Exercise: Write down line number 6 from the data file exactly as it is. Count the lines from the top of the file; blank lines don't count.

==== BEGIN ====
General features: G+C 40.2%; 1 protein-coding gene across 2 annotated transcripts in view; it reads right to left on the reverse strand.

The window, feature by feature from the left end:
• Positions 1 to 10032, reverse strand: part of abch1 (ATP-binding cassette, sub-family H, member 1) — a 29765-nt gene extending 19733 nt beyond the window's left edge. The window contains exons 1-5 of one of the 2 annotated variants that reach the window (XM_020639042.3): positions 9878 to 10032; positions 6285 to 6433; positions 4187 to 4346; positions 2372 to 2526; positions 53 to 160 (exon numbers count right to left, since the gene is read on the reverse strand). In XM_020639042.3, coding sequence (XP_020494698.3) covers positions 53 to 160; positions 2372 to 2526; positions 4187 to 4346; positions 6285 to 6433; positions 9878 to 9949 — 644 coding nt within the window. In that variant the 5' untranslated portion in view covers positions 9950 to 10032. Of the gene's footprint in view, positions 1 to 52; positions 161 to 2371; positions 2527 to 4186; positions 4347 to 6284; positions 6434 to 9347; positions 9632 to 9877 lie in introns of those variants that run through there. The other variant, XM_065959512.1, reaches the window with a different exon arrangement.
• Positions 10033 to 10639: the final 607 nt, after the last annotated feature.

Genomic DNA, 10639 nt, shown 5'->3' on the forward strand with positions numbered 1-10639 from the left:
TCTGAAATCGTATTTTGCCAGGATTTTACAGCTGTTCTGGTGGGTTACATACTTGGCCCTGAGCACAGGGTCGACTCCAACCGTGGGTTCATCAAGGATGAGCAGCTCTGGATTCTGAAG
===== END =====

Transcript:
TCTGAAATCGTATTTTGCCAGGATTTTACAGCTGTTCTGGTGGGTTACATACTTGGCCCTGAGCACAGGGTCGACTCCAACCGTGGGTTCATCAAGGATGAGCAGCTCTGGATTCTGAAG